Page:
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More controversially, she says that children have no right to keep their messages private and that parents ought to feel empowered enough to demand access to them. If you suspect your child is sexting – sending explicit images of themselves – there is a clear-cut case for intervention.

But where do the boundaries lie between safeguarding and surveillance?

That is the question on every parent’s mind after the cri de coeur from Tory MP Claire Perry, who has urged us to suffer the slings and arrows of outraged teenagers by taking arms against the pernicious threat of social media.

David Cameron’s new adviser on childhood claims that we have a duty to hack into our children’s emails and monitor their texts.

In fact, the high schooler never gets to more than an enthusiastic first base with any of the classmates she's accused of shacking up with.

Our sympathy, as viewers, is somewhat conditional upon this fact: Hannah Baker doesn't deserve to be slut-shamed because, factually speaking, she wasn't a "slut." Hannah remained "pure and clean" until Bryce (Justin Prentice) assaulted her and took her virginity., for its many strengths, never considers an important question surrounding the victim's suicide: What if Hannah had been promiscuous?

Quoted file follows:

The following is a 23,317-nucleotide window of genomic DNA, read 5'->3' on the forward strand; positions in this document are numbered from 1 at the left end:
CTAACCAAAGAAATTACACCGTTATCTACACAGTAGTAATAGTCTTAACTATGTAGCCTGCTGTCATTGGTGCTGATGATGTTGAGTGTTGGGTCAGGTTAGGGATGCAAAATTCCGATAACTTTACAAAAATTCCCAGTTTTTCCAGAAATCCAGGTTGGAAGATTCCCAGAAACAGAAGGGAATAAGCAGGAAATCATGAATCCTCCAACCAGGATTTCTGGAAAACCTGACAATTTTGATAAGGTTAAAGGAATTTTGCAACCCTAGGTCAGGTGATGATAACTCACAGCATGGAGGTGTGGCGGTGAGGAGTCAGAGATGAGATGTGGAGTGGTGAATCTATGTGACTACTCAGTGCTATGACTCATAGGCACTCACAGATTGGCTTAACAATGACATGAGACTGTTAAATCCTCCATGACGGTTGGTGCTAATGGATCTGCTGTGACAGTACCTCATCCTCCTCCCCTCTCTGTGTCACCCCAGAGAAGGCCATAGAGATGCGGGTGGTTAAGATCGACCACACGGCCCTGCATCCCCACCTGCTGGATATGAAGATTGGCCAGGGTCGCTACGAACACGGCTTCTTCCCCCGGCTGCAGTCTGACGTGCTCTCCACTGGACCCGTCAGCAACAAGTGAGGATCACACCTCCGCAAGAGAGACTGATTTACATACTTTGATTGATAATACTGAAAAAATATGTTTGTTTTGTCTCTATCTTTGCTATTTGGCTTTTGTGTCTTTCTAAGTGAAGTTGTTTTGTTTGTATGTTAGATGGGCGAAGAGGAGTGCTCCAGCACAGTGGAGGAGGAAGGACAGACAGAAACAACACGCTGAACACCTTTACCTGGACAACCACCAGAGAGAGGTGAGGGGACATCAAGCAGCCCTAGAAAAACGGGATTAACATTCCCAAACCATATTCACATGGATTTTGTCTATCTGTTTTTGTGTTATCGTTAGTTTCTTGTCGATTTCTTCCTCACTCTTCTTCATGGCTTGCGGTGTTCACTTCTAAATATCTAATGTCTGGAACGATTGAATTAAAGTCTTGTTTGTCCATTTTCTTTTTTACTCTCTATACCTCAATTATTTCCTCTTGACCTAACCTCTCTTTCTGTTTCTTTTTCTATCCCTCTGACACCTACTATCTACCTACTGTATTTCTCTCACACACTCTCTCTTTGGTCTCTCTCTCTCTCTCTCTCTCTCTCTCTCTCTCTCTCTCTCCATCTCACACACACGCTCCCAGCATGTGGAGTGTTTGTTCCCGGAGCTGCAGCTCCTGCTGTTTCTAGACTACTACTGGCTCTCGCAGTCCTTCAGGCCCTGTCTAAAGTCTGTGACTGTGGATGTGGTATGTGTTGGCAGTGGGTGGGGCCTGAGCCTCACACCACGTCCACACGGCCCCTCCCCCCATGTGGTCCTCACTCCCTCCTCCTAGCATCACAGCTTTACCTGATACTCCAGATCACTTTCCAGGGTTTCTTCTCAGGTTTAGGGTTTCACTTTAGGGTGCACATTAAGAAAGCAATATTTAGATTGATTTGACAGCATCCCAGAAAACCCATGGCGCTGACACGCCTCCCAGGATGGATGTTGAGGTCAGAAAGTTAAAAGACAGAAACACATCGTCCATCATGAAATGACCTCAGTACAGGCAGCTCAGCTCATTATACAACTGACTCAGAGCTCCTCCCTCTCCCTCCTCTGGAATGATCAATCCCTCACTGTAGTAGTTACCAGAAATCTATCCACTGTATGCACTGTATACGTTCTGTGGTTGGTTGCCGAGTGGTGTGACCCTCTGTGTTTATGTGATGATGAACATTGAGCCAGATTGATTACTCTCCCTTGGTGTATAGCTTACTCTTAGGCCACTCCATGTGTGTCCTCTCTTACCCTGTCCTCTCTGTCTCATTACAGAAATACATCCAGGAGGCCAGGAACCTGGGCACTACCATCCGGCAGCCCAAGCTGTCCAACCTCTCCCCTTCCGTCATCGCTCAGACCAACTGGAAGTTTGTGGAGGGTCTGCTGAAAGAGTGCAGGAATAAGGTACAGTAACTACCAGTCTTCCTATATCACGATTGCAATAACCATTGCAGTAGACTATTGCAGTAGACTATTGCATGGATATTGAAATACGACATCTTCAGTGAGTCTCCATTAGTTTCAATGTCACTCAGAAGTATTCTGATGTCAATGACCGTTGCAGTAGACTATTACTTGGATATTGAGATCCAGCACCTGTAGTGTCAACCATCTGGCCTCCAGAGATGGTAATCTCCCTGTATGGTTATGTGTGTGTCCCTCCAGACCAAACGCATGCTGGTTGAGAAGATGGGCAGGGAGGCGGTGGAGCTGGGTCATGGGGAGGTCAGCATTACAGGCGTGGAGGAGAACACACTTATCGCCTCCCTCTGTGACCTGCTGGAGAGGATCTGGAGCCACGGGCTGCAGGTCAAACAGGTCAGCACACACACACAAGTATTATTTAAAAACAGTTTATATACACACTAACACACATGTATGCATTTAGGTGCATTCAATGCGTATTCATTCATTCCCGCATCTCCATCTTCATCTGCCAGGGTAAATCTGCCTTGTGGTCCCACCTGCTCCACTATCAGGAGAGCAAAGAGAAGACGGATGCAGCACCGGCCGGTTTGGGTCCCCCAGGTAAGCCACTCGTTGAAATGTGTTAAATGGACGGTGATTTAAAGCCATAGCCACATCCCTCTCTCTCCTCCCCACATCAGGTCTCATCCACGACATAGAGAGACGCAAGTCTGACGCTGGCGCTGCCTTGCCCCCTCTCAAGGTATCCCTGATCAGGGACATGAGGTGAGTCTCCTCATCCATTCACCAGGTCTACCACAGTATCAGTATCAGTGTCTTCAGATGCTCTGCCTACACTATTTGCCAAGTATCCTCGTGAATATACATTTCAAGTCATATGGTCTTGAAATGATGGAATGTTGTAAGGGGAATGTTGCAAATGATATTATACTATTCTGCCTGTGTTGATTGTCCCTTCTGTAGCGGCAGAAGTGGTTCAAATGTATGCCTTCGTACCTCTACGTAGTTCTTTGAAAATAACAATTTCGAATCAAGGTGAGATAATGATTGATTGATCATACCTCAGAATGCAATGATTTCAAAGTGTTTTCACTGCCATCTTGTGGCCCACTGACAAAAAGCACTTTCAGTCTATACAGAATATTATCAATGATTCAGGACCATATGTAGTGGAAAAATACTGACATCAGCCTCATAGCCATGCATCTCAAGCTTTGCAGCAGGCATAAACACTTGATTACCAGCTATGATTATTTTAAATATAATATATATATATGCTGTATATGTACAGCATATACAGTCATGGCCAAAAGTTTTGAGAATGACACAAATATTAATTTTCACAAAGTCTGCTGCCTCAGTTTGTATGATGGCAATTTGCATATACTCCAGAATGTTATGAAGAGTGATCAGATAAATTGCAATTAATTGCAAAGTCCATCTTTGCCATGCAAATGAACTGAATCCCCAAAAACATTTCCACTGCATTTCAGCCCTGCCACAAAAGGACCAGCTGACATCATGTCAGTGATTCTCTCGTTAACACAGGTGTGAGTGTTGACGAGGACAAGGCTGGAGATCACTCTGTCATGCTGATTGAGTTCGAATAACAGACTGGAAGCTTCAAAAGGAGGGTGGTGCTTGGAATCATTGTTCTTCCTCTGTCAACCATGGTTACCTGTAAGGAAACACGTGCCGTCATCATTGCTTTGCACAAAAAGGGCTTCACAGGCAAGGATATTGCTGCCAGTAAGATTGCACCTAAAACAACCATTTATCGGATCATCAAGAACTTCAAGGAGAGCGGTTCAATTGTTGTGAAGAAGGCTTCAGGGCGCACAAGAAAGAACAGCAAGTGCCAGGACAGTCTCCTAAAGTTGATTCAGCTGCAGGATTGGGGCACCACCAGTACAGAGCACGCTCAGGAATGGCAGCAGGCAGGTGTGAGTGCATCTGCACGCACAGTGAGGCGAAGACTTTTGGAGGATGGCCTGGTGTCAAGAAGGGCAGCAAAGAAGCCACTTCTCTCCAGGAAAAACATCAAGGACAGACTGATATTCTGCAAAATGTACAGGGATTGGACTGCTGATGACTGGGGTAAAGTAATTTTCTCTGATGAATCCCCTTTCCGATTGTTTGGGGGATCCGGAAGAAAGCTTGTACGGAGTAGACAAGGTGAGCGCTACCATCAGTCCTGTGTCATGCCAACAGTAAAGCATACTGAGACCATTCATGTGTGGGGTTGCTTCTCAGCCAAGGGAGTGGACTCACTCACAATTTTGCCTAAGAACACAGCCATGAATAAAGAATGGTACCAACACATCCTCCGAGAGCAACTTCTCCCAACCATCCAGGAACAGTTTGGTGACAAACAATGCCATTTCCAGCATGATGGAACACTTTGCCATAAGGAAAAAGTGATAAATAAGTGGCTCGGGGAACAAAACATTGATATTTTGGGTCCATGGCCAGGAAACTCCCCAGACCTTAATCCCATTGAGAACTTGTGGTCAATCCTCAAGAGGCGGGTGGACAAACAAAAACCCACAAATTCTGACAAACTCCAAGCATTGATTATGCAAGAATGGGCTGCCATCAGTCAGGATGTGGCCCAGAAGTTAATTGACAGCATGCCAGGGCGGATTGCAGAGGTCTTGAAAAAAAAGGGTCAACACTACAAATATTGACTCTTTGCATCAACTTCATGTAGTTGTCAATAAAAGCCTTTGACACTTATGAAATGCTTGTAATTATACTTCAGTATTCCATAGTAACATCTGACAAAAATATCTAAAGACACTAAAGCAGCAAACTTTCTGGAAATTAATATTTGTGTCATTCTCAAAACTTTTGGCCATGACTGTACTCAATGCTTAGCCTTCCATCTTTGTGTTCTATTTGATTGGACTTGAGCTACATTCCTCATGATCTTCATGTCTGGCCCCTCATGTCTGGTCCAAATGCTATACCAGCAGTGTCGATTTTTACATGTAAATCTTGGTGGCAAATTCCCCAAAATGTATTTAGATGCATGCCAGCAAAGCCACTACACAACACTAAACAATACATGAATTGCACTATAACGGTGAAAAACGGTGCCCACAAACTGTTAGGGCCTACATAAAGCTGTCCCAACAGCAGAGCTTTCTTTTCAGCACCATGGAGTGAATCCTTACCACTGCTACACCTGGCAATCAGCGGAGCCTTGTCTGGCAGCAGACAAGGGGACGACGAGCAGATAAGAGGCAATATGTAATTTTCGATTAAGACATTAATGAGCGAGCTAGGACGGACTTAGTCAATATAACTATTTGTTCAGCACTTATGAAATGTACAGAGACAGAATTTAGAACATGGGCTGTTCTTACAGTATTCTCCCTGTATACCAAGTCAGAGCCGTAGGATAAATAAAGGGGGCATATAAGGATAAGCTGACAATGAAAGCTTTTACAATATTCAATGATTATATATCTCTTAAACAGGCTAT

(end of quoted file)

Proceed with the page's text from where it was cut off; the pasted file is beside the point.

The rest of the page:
“I also think it’s my role as a parent to keep up-to-date with any new technology that my children might want to use.” Maintaining communication is crucial.Bryce Walker is a high school jock who believes every girl in school wants to sleep with him—including Hannah Baker, a bullied classmate whom he sexually assaulted before she took her own life.Bryce says he knew Hannah "wanted it" because "she made eyes." He tells Clay, who's been pining for Hannah, "I know that's hard for you to hear, that your crush wasn't pure and clean.", is the victim of rampant slut-shaming and harassment from the other students in school.Perry, who represents Devizes and has three children, accuses society of being “complicit” in creating a culture in which youngsters are free to make inappropriate contact with “strangers at all hours of the day and night”.Not unreasonably, she suggests curtailing online activity late at night by unplugging the internet router.

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